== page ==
The retailer's role in the reconstruction of areas affected by the Great East Japan Earthquake : 东日本大地震重建地区零售商的角色 : 如何使零售商的社会贡献与利润追求共存 how can retailers make their social contribution coexist with their pursuit of profit? =
The retailer's role in the reconstruction of areas affected by the Great East Japan Earthquake : 东日本大地震重建地区零售商的角色 : 如何使零售商的社会贡献与利润追求共存 how can retailers make their social contribution coexist with their pursuit of profit? = / Tsukasa Kato
p. 189-205 ; 25 cm
수록자료: Journal of global scholars of marketing science : bridging Asia and the world. Korean Academy of Marketing Science. Vol.24 no.2(2014 March), p. 189-205 24:2<189 ISSN 2163-9159 저자: Tsukasa Kato, Osaka City University E-MAIL: email@example.com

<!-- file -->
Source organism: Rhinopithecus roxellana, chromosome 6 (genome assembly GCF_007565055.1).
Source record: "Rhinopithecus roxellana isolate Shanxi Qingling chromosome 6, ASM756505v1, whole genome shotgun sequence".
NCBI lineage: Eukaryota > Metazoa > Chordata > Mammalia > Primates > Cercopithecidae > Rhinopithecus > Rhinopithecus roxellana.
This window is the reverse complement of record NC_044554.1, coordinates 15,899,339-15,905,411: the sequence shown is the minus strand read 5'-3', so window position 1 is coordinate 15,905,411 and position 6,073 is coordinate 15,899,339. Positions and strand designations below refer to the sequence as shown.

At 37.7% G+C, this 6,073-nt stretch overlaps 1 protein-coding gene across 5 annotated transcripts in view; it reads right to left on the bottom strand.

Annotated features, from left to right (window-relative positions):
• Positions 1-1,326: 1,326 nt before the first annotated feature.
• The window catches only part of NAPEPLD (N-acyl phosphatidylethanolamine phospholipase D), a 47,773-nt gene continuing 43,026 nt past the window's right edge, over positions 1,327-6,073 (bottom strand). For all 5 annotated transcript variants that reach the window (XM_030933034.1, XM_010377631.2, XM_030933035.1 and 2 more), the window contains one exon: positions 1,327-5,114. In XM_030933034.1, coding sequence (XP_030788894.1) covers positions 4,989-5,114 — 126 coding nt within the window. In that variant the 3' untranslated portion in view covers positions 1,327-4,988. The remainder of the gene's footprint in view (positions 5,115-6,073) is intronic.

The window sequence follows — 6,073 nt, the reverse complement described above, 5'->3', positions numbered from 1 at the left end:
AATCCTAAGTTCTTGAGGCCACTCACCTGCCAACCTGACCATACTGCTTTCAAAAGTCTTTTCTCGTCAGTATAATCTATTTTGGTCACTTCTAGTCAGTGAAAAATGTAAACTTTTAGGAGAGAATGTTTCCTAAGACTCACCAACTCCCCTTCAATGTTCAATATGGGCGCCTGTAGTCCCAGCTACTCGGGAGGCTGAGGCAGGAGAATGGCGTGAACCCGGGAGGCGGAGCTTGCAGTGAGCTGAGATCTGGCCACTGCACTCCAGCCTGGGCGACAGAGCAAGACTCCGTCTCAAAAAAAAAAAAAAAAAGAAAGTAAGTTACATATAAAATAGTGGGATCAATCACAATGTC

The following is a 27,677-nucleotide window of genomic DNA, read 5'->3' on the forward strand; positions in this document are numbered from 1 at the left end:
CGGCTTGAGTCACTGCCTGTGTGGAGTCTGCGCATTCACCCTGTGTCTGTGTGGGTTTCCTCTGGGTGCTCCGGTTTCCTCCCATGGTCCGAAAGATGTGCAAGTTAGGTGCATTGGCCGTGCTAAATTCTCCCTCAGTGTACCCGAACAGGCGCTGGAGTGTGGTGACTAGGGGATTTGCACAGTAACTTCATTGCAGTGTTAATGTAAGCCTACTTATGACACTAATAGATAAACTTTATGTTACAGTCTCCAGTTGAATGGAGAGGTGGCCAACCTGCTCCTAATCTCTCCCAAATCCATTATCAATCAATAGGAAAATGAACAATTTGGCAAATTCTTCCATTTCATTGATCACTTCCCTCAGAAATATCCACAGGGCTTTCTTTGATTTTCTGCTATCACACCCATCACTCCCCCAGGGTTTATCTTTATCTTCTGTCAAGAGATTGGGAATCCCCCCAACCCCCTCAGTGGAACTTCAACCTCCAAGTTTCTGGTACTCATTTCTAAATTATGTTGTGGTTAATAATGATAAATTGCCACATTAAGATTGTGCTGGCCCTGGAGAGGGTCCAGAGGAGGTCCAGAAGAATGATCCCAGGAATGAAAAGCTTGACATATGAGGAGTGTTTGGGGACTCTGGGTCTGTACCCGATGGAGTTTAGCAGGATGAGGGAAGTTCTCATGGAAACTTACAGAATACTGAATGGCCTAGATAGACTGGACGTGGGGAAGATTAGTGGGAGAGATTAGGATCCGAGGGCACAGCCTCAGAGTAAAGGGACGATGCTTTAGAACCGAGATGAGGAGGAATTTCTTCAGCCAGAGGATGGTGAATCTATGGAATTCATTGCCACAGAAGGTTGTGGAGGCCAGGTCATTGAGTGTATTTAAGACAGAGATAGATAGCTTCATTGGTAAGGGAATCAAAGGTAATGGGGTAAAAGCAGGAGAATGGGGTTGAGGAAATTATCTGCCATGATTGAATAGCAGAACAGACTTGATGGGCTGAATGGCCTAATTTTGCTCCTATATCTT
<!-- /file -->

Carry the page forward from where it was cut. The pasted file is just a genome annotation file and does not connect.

Although national and local government played a major role in supplying relief goods to victims immediately after the Great East Japan Earthquake, private companies, such as manufacturers, retailers, transportation traders, etc., also played important roles. Especially for retailers – though they were also victims of the disaster – offering refuge and supplying food, water, and a stable supply of necessary goods to affected people was an important part of the recovery process in affected areas. In spite of these important roles played by retailers, there is little research that analyzes these activities from the position of distribution and marketing. This paper seeks to clarify three particular questions. First of all, what damage did retailers suffer due to the earthquake and how did they restart their businesses? The speed of recovery depended on the damage suffered and the recovery of shopping streets composed of small retail stores was delayed compared with that of national chain stores such as convenience stores. After the disaster many retailers recognized their social responsibility to support affected residents, as well as stricken producers. However, when retailers prefer their own profit, it is likely to negatively affect the recovery of stricken producers, as it is easier for retailers to switch suppliers. In fact, major CVS companies tried to secure alternative suppliers. The second question is: why did some retailers endeavor to support the recovery of stricken producers? From the transaction cost approach, it can be inferred that the more reliable the relationship which has been established, the more difficult it is for the retailers to quit the relationship. In this case, it is beneficial for retailers to support stricken producers because the retailers' actions will provide gains. However, in a situation where no benefits are expected from their support, is it a genuine altruistic social contribution? Even in this case, the retailers can expect that consumers will evaluate their social contribution and thus enhance store loyalty and hopefully increase their product sales. When we analyze the continuation of the relationship in terms of cost-benefit derived from the transaction, social consideration should be incorporated into the framework. We call these actions "ethical marketing" in this paper and emphasize its effects during the period as consumers changed their attitudes toward the social role of companies, including retailers, after the earthquake. The final question addressed is what kind of mechanism is at work in the interaction between retailers' contribution to society and ethical consumers' response. Some business models are explained which will enable retailers to try and achieve coexistence between social contribution and profit pursuit.